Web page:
It is so easy to do. You are driving along quite happily, the road is clear, the sun is shining and you are almost on auto-pilot. You think of a message to send to someone and so you pick up your phone and start texting.
You know that you are taking your eye off the road and you know you shouldn't be texting but there is not much traffic around, so why not?
Sound familiar? Can you really say that you have never done this before? Maybe you are one of the few who can put their hands on their heart and say "never" but there are many others who would quietly put up their hands and admit to this one.
I read a very sad story, in the Huffington Post, of Emy Brochu from Montreal, Canada who died while driving. The police investigation showing that her death was attributed to texting while driving. How very sad to think of a young person's life so quickly coming to an end in such a tragic way.
And yet, I see so many people speaking on their phones without it being hands-free, or texting in the same way as Emy was doing when she sadly lost her life.
We know that accidents can happen very quickly. One moment the road is clear and the next moment, a child runs out. I was driving on the motorway the other day in the slow lane and in front of me a car had a tyre blow-out causing it to spin out of control. I quickly slowed down to a stop, put on my hazard warning lights to stop the traffic behind me and, luckily, there was no pile-up.
After the car stopped spinning, the driver emerged with his three small children. We all sat back in amazement that no one was hurt. However, had my concentration not been on the road, it might have been a very different story. It certainly shook me up with what might have happened under other circumstances.
So why do we lose concentration at vital moments? Can time pressures and stress get in the way or are we just used to being busy all the time that we find it difficult to switch-off maybe by listening to a favourite CD or radio channel?
Sarah, a colleague of mine was having a bad day. She was stressed and late for a meeting and, by her own admission, was totally preoccupied with a row that she had just had with her husband just before leaving the home.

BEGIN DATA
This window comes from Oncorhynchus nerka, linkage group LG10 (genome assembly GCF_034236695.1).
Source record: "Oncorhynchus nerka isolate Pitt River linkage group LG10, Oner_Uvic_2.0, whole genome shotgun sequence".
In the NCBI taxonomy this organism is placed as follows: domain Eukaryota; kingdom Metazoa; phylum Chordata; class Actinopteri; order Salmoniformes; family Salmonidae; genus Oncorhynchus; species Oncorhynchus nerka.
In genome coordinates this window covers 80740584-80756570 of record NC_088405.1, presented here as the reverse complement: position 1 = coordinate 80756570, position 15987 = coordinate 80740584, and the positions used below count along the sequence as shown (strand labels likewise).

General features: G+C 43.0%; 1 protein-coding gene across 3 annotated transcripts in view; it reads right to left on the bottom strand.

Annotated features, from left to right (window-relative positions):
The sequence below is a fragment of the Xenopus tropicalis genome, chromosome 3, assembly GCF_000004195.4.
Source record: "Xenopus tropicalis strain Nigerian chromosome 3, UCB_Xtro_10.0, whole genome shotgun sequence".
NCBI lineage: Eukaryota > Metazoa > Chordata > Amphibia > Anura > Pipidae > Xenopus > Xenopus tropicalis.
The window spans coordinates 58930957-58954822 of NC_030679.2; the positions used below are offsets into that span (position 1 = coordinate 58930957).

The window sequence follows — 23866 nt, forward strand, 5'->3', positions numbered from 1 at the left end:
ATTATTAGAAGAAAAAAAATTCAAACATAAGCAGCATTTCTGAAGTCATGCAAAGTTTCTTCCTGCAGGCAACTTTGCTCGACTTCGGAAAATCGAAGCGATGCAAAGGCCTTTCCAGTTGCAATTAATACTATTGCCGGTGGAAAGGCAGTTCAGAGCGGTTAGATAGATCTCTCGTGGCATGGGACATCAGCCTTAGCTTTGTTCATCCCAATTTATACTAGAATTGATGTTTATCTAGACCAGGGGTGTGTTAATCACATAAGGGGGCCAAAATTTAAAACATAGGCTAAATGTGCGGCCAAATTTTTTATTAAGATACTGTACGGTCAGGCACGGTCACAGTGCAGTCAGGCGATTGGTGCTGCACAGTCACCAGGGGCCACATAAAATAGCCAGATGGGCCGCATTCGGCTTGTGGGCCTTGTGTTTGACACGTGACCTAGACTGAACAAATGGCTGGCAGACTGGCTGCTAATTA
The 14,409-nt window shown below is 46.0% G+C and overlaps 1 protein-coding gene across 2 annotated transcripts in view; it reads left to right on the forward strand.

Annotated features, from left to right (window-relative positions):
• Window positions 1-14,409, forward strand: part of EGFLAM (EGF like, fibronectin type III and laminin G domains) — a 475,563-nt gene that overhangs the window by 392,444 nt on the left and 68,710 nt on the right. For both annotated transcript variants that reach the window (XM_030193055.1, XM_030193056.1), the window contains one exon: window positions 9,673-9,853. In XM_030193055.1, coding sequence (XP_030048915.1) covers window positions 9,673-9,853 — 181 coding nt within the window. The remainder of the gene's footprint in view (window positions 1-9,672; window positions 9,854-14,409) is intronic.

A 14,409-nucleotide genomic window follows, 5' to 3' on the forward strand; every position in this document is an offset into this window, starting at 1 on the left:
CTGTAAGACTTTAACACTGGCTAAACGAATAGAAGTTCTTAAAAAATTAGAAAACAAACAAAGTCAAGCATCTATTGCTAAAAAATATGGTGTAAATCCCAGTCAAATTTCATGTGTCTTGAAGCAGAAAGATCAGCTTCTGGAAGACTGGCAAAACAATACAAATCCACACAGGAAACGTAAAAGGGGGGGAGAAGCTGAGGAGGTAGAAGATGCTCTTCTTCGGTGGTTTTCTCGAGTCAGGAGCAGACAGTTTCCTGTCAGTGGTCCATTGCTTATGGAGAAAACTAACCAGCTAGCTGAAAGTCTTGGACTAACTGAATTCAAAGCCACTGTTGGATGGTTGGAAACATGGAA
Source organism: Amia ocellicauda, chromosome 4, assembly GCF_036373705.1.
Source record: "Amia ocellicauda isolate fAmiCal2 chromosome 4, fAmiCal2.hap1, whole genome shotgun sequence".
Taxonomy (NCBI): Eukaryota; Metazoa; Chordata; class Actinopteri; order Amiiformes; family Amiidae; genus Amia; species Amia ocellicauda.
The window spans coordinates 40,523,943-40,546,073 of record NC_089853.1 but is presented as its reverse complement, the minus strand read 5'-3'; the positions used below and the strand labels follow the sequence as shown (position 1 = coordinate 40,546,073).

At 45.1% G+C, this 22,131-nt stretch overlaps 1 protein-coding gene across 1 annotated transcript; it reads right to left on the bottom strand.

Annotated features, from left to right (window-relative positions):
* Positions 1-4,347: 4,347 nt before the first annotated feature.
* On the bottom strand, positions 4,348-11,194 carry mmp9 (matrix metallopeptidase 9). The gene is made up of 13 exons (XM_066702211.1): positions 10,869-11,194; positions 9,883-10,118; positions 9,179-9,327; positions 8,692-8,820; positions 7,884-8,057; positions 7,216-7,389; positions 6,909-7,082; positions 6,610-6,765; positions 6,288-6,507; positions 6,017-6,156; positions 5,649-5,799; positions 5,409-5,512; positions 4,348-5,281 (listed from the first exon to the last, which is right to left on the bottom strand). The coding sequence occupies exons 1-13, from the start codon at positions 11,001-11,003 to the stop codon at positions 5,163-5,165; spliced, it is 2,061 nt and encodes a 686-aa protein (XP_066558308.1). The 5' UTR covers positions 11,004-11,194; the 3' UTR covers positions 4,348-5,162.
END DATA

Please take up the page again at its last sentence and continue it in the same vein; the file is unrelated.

She was not concentrating on what she was doing and in particular she was not taking note of road signs. Importantly she missed a speed restriction and the result was a speeding fine and penalty points on her licence which in turn increased her insurance costs.
Being preoccupied behind the wheel of your car is just as dangerous as trying to multitask by using your mobile phone. Accidents happen in a split second and when we are behind the wheel of our car our mind needs to concentrate solely on driving.
Multitasking may be fine in the safe environment of the home or office but driving a car requires our undivided attention. There is no doubt that the seductive ping of a text or email arriving on our phone is hard for many to resist.
So how do you deal with the temptations of technology in your car and do you leave the stress of work firmly in the office, when you arrive home?
Here are my favourite tips:
- Switch your phone to "silent mode" when driving so that you do not hear alerts
- If you have a hands-free phone, keep your calls short and your mind on your driving
- Keep your iPad switched off and in its case on the back seat, well out of reach!
- Do not get in your car and drive when you are angry or emotional. Take time to compose yourself before turning the key in the ignition
- Driving at speed requires all your attention. If you choose to drive fast (within speed limits!) make sure you are not distracted by technology.
The author is a BBC Guest-Broadcaster and Motivational Speaker. She is CEO of an international Stress Management consultancy and her new book, ‘Show Stress Who’s Boss!’ is available in all good bookshops.
- Texting on the phone in the car can kill
- Driving requires complete concentration
- Our audio and visual senses need to be synchronised